As a writer, language is the currency of my daily life, but as an editor, it is the correct use of that language that is of the utmost importance.
One of the most common mistakes seen in blogs, letters, advertising and – gasp – even in books, involves a contraction: it’s. For those non-grammarians among us, a contraction is a shortened form of a pair of words that uses an apostrophe to replace the missing letters. We all use them in our writing and our speaking – they are the perfect language constructs for the hectic pace of 21st century life and our Twitter/texting-filled world. So, let’s* get them right!
It’s* easy – or it should be. It’s is the shortened version of it is. Subject (it) and verb (is) are wrapped up into one small package. No need for four letters when three will do: time’s a-wasting. Get out the carving knife and chop that offending extra letter out of there!
Done. But now comes the tricky part: using the contraction correctly. Unfortunately for the writer, our contraction has a fraternal twin: the possessive pronoun its.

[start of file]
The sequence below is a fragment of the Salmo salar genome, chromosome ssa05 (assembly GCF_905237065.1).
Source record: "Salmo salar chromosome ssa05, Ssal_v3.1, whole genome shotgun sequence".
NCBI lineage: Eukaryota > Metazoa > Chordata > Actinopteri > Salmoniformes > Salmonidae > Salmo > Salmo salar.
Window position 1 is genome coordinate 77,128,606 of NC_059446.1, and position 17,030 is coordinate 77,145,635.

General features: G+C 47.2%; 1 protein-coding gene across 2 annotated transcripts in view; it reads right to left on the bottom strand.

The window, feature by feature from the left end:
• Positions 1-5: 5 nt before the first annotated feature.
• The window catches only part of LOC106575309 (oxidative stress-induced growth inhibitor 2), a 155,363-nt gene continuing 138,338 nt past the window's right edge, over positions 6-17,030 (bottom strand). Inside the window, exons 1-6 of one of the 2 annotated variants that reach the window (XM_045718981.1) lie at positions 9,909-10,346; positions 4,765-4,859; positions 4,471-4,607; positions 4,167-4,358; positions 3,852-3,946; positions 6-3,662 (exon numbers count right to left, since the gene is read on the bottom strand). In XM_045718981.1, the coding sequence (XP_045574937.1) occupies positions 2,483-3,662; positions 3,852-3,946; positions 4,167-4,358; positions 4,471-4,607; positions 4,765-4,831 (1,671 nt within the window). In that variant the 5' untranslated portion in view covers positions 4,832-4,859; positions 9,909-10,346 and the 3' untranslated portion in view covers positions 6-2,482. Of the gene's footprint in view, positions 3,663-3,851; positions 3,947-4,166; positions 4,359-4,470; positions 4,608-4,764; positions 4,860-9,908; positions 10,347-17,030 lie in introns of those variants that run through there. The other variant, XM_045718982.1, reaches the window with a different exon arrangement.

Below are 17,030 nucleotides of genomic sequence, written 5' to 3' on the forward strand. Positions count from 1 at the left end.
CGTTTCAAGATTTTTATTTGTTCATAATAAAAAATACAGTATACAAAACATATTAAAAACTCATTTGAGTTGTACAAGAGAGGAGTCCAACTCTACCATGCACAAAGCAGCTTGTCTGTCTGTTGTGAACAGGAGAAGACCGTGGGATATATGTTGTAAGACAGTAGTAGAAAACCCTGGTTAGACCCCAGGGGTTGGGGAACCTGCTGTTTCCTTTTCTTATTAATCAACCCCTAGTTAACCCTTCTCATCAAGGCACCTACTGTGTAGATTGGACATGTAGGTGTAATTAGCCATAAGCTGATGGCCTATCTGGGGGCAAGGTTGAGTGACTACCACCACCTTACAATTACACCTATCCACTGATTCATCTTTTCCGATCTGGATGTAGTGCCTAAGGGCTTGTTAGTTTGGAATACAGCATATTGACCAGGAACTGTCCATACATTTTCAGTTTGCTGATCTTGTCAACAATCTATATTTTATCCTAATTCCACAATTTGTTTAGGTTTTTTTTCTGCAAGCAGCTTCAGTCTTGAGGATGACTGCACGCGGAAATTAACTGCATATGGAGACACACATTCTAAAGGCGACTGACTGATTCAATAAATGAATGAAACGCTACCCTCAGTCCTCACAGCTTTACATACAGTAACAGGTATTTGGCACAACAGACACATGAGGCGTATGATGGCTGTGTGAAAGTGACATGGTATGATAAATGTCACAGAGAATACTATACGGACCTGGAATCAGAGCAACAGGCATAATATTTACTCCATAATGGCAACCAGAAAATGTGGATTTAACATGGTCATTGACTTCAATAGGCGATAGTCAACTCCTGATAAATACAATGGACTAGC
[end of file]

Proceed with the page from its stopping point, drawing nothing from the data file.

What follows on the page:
They sound alike and their spelling is similar, but not identical, and that’s* where the grammarian’s frustration begins. The Blue Book of Grammar and Punctuation (Jane Straus, Jossey-Bass) calls it the #1 grammar error, and my own experience bears out the truth of that assertion. Its – the error’s –appearances are legion.
Its, the unassuming possessive pronoun, modifies – or refers back to — a noun. For example, in the sentence The subway rumbled along on its tracks, its refers to the subway. Now, try substituting its fraternal twin, it’s, and you have a sentence that says The subway rumbled along on it is tracks. Does that make sense? Of course not! Yet, it’s surprising how often otherwise intelligent, educated people make this mistake in their writing.
Don’t* add your voice to this off-key chorus! Believe me, editors, recruiters and colleagues will notice and will judge you harshly, generally at a time when that all-important good first impression is needed. You can blame it on your spell-checker, but you may not get the chance. So, think when you write and proofread your copy before you hit the Send button.
Try replacing its or it’s with it is and see if it makes sense, then adjust accordingly. You’ll save yourself from appearing ignorant and you’ll save us editors a great deal of aggravation. In fact, I can feel my blood pressure dropping already!
P.S. Feel free to share some of the real life examples you see in the news or in advertisements!